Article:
When the thirst gets too great he approaches the edge of the water, knowing that one misstep will be his last. There is no choice but to brave the terrifying depths of the pool. As he slakes his thirst, the water sucks against his body like quicksilver and weighs down his limbs. The liquid clutches at him, dragging him away from any hope of escape.
Six spindly legs thrash against the water, his opalescent wings bogged down and useless. There is no sound as his faceted eyes sink beneath the surface.
Only a carcass now, the struggle for life forgotten.
The decision was a cold, dead thing now that it was over. Their chests still heaved in anger, eyes wet with unshed tears, but the fire was subsiding. The words had clawed to come out for so long; both too afraid to ask what the other really thought. There was no going back now.
With no more words to say, they sat in the chill air and stared off into the distance—together, but alone. There would be steps to take, eventually. Now there was only sorrow mingled with relief, and the blush of the setting sun.
They both suddenly went still; the sound of ripping upholstery momentarily cooling their desire.
“What was that?” he asked. He eased his body off of hers enough that she could feel around the cushion with one hand.
“The button on my pocket caught the couch! My mom is going to kill me.”
“You know the solution, don’t you?” He caressed down her bare stomach until his fingertips brushed the top button of her jeans. She bit her lip, hesitating, then nodded.
The lemon sherbet melted all over the counter, forgotten.
“You calling me a piece of shit?” the one-legged man snarled from his wheelchair, the leavings of several meals encrusting his faded shirt.
“I didn’t say that, sir.” The speaker crackled. “I said we can’t stop the train just cuz you got on the wrong car. It’s rush hour, we’re doing what we can.”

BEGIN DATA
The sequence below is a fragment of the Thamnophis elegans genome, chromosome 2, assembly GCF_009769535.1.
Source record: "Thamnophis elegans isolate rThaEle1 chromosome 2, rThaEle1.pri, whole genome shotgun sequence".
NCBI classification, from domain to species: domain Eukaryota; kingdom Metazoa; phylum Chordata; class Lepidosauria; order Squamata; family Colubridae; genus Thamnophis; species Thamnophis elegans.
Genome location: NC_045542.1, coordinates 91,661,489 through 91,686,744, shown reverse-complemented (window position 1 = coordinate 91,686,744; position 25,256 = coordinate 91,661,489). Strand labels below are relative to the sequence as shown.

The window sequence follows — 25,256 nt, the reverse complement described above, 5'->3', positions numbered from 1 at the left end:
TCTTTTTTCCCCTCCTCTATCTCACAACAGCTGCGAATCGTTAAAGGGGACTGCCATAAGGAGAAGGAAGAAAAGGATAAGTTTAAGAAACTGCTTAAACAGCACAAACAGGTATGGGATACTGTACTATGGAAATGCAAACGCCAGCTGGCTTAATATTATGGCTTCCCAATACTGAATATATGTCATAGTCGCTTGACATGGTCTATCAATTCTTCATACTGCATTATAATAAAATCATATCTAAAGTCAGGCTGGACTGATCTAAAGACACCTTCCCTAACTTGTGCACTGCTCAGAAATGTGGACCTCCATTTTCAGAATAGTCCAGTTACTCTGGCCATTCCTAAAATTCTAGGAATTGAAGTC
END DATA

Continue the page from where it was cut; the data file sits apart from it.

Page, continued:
He wheeled himself over to the offending door; red block lettering indicated it was broken. He commiserated. His grubby nails peeled the sticker away—as if the words would lose their power if torn. He had cracked when his body broke, maybe it worked for paper.
It was the shoes that broke his heart.
Somehow, he’d managed to pack it all away without shedding a tear. Everything folded neatly and put into boxes; out of sight, out of mind. Then he’d found them, the ballet slippers that both fit in his open palm.
His wife had said to get rid of it all—burn it if he had to—and he would play the dutiful husband, but when he tried to add them to the pile he could not loosen his grip. He slipped them into the pocket over his heart.
Weeping, he lit the match.
A drabble is a story in 100 words, which is a wonderful and unique challenge.
“How do you like your eggs?” He smiled; a good man, just not the right man for her. She shooed the kids into the kitchen where I sat. We exchanged a knowing look.
His girls stampeded into the room, a flurry of energy and toothy grins. My friend had told me all about the magic of them, her boyfriend’s kids—the only reason she stayed. Until now. An offhand comment had spurred our conversation, and the beginning of the end.
He fed me breakfast, and I broke his home.
It held together long enough for me to turn the corner.